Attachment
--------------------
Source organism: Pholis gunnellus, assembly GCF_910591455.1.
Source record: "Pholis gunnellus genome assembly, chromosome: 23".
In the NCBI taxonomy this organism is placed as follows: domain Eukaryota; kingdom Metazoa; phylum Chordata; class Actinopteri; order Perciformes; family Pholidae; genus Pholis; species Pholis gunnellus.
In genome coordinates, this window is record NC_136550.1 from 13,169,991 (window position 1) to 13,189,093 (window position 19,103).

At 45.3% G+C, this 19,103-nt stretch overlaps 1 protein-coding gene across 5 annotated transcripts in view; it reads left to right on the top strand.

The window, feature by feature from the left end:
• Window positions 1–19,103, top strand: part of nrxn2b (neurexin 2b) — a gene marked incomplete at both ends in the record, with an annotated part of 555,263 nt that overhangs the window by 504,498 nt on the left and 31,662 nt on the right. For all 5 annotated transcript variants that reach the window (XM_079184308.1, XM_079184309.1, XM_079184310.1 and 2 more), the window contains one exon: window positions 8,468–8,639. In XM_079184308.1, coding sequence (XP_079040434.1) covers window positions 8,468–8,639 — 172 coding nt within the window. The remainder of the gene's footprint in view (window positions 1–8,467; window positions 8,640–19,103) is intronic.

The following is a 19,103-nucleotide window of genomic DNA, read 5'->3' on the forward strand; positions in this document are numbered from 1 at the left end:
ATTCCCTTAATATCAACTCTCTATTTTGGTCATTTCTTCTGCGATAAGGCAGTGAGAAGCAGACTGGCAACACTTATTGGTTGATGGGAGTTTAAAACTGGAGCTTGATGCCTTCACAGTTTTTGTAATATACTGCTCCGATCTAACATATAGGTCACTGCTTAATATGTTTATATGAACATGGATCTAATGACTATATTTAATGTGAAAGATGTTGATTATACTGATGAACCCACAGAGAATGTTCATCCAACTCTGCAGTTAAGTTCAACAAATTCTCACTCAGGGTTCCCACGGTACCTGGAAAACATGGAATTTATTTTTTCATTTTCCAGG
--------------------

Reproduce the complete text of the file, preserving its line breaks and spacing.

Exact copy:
Source organism: Pholis gunnellus, assembly GCF_910591455.1.
Source record: "Pholis gunnellus genome assembly, chromosome: 23".
In the NCBI taxonomy this organism is placed as follows: domain Eukaryota; kingdom Metazoa; phylum Chordata; class Actinopteri; order Perciformes; family Pholidae; genus Pholis; species Pholis gunnellus.
In genome coordinates, this window is record NC_136550.1 from 13,169,991 (window position 1) to 13,189,093 (window position 19,103).

At 45.3% G+C, this 19,103-nt stretch overlaps 1 protein-coding gene across 5 annotated transcripts in view; it reads left to right on the top strand.

The window, feature by feature from the left end:
• Window positions 1–19,103, top strand: part of nrxn2b (neurexin 2b) — a gene marked incomplete at both ends in the record, with an annotated part of 555,263 nt that overhangs the window by 504,498 nt on the left and 31,662 nt on the right. For all 5 annotated transcript variants that reach the window (XM_079184308.1, XM_079184309.1, XM_079184310.1 and 2 more), the window contains one exon: window positions 8,468–8,639. In XM_079184308.1, coding sequence (XP_079040434.1) covers window positions 8,468–8,639 — 172 coding nt within the window. The remainder of the gene's footprint in view (window positions 1–8,467; window positions 8,640–19,103) is intronic.

The following is a 19,103-nucleotide window of genomic DNA, read 5'->3' on the forward strand; positions in this document are numbered from 1 at the left end:
ATTCCCTTAATATCAACTCTCTATTTTGGTCATTTCTTCTGCGATAAGGCAGTGAGAAGCAGACTGGCAACACTTATTGGTTGATGGGAGTTTAAAACTGGAGCTTGATGCCTTCACAGTTTTTGTAATATACTGCTCCGATCTAACATATAGGTCACTGCTTAATATGTTTATATGAACATGGATCTAATGACTATATTTAATGTGAAAGATGTTGATTATACTGATGAACCCACAGAGAATGTTCATCCAACTCTGCAGTTAAGTTCAACAAATTCTCACTCAGGGTTCCCACGGTACCTGGAAAACATGGAATTTATTTTTTCATTTTCCAGG